After Russian security services arrested American diplomat Ryan C. Fogle, accusing him of being a CIA spy sent to recruit Russian citizens, one of the pieces of evidence they presented was a one-page letter they say he was carrying.
The letter, addressed to "dear friend," contains Russian-language instructions on how to spy on behalf of the CIA and promises up to $1 million payment per year. A photograph of the letter ran on the Moscow-financed Russian news outlet RT, along with a video of the arrest and several other photos.
Here's RT's English-language translation of the letter, which explains how to open a Gmail account and offers to buy the recruit a new laptop:
This is a down-payment from someone who is very impressed with your professionalism and who would greatly appreciate your cooperation in the future. Your security means a lot to us. This is why we chose this way of contacting you. We will continue to make sure our correspondence remains safe and secret.
We are ready to offer you $100,000 to discuss your experience, expertise and cooperation. The reward may be much greater if you are willing to answer specific questions. In addition to that, we can offer up to $1 million a year for long-term cooperation, with extra bonuses if we receive some helpful information.
To get back with us, please go to an internet cafe, or a coffee shop that has wi-fi, and open a new Gmail account which you will use exclusively to contact us. As you register, do not provide any personal info that can help identify you or your new account. Don't provide any real contacts, e.g. your phone number or other email addresses.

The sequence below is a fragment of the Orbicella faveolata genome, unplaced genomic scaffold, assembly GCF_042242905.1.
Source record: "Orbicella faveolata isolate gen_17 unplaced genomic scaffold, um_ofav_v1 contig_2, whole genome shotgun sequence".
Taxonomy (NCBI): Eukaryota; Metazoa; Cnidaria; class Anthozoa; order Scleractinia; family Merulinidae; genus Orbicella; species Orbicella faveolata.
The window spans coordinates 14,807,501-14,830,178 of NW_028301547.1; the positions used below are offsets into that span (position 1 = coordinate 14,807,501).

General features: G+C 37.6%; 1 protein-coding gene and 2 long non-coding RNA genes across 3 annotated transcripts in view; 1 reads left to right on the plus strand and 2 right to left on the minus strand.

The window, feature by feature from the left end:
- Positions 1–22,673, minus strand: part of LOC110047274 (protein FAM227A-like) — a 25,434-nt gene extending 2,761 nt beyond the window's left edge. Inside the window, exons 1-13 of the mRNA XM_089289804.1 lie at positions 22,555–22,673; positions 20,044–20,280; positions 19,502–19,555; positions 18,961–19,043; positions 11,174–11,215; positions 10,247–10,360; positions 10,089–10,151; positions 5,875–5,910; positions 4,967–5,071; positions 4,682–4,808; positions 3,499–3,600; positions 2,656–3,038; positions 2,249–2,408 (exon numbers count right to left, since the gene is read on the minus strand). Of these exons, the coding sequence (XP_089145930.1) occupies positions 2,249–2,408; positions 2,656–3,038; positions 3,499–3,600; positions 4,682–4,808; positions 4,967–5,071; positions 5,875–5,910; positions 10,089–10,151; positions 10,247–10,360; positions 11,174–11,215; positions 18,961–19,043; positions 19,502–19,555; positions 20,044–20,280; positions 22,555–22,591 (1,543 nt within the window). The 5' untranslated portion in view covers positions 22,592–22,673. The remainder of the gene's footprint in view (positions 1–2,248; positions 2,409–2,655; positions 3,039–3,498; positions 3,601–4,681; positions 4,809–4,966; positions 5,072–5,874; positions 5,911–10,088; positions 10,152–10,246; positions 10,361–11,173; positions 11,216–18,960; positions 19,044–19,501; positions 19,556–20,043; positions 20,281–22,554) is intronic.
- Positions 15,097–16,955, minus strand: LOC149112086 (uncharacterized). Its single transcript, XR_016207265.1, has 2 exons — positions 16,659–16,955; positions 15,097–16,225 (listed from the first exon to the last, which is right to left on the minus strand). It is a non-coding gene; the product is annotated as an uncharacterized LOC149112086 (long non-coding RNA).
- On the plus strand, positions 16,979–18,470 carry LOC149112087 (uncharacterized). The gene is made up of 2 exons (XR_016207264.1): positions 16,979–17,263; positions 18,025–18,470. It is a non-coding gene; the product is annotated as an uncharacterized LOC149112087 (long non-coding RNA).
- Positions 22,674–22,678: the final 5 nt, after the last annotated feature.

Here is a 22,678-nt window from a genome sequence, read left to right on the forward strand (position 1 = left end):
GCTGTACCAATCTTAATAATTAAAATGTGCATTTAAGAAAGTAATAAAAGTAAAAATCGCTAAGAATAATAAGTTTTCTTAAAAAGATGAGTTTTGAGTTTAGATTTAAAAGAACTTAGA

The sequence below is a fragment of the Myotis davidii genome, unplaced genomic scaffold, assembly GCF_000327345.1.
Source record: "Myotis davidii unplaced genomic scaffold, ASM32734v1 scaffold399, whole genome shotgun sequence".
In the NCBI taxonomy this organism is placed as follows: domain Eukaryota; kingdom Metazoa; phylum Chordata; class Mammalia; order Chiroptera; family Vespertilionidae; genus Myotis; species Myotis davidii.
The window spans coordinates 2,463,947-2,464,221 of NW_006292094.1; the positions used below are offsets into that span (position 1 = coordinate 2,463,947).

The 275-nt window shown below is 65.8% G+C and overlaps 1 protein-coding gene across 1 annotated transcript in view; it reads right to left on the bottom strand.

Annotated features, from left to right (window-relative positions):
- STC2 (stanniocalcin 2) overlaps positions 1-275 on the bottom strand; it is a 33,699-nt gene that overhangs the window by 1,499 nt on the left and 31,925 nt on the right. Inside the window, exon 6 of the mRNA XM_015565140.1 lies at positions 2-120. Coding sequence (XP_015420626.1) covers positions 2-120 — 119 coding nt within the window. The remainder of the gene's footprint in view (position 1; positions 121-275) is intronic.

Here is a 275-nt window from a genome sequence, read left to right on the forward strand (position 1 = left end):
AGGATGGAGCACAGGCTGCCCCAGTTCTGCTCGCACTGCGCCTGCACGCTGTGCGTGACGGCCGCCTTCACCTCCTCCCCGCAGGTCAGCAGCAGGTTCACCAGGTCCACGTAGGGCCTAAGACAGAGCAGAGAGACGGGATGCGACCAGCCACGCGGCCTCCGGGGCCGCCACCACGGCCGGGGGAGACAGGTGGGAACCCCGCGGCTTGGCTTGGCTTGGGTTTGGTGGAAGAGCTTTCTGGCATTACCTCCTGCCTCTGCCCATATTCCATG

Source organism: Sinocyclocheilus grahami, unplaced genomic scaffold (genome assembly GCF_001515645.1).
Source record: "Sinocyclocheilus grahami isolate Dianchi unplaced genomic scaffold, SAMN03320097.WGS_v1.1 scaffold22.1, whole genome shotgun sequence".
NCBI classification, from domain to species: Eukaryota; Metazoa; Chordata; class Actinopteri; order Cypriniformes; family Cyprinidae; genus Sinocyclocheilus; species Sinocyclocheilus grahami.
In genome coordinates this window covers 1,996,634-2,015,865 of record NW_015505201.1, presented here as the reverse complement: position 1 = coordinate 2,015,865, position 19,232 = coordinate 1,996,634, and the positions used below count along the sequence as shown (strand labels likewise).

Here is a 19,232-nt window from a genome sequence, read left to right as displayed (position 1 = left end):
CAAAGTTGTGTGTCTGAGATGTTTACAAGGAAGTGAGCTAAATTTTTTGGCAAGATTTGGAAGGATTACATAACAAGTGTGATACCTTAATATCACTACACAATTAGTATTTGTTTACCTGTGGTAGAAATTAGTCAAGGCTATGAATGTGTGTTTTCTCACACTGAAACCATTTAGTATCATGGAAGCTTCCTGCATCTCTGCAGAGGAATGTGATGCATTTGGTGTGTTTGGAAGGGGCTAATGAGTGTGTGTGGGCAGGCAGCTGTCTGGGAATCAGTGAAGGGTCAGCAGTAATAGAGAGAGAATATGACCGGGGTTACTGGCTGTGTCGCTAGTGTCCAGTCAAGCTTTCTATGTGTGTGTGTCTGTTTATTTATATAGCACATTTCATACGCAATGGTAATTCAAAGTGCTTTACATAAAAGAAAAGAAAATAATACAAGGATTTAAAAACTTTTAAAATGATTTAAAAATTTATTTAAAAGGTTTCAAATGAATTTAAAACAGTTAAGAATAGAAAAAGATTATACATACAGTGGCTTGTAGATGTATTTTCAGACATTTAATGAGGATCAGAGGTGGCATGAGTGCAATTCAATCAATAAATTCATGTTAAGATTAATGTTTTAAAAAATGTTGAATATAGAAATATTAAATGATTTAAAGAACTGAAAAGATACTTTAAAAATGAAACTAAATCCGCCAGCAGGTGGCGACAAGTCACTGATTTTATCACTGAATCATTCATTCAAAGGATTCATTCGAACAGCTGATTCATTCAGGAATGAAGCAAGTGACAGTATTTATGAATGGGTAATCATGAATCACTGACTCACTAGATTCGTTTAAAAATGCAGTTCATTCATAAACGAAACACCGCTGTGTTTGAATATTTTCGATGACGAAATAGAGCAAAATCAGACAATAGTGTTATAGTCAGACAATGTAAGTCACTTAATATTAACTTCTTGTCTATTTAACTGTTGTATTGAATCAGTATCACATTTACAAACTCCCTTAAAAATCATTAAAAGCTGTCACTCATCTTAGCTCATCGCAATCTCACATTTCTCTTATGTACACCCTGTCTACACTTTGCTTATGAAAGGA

If Gmail asks for personal info, start the registration process again and avoid providing such data. Once you register this new account, use it to send a message to unbacggdA@gmail.com. In exactly one week, check this mailbox for a response from us.
(If you use a netbook or any other device (e.g., a tablet) to open the account at a coffee shop, please don't use a personal device with your data on it. If possible, buy a new device (paying in cash) which you will use to contact us. We will reimburse you for this purchase.)
Thank you for reading this letter. We look forward to working with you in the nearest future.
The letter reads, as some Russia-watchers have pointed out, more like a scam e-mail you might receive from a "Nigerian prince" than a piece of top-secret espionage by the world's premier spy service. Maybe some of that tone is due to the translation, but it's still difficult to understand why a CIA spy would carry a letter carefully detailing instructions that could just as easily – and more securely – be relayed in person.